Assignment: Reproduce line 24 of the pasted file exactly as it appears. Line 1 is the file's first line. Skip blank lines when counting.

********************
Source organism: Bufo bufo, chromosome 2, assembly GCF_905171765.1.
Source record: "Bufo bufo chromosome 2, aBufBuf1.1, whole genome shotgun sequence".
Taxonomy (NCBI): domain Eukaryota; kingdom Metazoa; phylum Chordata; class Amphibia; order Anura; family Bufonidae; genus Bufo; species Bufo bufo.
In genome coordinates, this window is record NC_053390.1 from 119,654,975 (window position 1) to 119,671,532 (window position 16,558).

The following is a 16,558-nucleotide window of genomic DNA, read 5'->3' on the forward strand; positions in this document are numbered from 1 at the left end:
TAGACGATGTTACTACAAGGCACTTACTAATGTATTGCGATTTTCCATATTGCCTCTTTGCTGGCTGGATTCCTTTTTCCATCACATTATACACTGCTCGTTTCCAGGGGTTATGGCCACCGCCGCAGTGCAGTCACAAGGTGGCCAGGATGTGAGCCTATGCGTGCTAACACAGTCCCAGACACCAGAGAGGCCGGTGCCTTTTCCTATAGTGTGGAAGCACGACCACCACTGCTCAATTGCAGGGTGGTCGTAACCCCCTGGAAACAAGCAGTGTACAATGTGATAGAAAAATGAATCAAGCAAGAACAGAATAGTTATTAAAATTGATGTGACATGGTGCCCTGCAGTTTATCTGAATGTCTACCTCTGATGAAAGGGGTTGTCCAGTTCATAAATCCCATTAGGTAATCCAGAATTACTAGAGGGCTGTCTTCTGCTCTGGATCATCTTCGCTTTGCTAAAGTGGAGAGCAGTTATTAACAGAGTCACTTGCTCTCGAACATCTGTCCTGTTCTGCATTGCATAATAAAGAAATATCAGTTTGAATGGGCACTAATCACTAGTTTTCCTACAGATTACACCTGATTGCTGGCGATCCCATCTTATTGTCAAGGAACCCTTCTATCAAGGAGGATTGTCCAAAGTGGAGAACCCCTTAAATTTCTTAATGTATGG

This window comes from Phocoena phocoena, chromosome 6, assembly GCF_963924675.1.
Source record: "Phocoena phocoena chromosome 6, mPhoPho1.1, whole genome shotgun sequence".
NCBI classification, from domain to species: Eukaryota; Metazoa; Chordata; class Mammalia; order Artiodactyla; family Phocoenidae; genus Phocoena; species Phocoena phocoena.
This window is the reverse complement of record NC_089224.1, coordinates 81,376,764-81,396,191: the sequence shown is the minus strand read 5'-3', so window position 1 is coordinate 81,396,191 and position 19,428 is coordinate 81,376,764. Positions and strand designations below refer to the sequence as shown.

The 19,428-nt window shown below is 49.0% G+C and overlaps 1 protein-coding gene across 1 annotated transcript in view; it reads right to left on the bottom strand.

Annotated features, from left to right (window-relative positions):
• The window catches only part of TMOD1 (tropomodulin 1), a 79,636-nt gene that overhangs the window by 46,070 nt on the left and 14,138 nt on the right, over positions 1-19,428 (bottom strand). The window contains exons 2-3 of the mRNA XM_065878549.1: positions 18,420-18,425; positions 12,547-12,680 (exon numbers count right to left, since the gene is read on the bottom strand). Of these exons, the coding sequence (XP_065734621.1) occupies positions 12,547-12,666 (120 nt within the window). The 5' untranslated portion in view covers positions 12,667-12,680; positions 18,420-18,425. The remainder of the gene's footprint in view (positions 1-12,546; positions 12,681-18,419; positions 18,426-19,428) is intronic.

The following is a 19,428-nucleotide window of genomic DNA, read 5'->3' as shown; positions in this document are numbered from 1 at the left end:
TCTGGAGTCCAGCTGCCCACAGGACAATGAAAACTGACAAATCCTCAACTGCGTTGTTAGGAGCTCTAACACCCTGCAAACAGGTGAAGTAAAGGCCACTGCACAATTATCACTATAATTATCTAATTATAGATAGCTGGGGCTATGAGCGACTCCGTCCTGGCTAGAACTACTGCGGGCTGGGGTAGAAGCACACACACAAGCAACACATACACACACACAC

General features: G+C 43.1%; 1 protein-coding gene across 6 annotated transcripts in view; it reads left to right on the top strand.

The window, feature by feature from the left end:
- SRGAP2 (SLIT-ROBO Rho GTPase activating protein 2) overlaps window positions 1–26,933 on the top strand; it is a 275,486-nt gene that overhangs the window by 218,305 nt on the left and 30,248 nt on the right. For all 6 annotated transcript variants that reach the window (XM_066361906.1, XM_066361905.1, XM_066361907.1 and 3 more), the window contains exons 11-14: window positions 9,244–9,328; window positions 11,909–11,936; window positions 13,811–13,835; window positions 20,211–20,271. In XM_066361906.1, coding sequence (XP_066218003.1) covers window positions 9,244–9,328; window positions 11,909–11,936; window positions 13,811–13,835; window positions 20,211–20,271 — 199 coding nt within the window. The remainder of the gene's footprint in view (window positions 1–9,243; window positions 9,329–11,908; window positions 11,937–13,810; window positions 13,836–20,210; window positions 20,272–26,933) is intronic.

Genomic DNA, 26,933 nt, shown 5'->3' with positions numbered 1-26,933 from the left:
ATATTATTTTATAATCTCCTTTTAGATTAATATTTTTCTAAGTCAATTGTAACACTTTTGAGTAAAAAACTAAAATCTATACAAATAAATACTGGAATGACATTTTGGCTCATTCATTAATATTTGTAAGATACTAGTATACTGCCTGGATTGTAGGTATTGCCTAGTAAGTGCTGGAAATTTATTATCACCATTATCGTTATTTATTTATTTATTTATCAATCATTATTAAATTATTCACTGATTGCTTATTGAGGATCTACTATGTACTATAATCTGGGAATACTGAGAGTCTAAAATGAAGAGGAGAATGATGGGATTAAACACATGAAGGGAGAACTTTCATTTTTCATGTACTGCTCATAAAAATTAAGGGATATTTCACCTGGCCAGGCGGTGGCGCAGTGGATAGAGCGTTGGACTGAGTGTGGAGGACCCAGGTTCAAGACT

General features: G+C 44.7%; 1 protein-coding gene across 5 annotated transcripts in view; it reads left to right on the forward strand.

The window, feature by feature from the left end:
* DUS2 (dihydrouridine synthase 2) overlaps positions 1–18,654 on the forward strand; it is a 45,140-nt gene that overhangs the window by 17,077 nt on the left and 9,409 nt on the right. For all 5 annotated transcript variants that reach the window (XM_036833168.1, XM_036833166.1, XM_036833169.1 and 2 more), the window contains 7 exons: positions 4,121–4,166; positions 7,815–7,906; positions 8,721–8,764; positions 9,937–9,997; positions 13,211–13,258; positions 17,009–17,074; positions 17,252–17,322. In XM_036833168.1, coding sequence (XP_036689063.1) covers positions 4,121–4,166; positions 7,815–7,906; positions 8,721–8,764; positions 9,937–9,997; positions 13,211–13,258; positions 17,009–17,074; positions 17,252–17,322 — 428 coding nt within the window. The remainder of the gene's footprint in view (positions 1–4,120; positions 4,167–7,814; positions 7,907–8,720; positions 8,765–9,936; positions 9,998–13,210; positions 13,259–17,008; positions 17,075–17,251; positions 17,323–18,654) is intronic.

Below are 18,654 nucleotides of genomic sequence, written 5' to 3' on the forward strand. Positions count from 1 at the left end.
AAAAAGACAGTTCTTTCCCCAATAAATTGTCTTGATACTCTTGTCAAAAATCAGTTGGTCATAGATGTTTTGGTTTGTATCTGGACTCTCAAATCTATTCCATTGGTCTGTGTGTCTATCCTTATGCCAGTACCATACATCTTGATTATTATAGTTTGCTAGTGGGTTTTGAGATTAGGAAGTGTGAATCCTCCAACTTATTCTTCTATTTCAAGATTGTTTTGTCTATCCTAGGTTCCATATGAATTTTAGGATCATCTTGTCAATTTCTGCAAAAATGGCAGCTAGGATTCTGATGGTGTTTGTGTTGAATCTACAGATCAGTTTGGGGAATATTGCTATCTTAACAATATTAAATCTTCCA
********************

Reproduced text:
Below are 18,654 nucleotides of genomic sequence, written 5' to 3' on the forward strand. Positions count from 1 at the left end.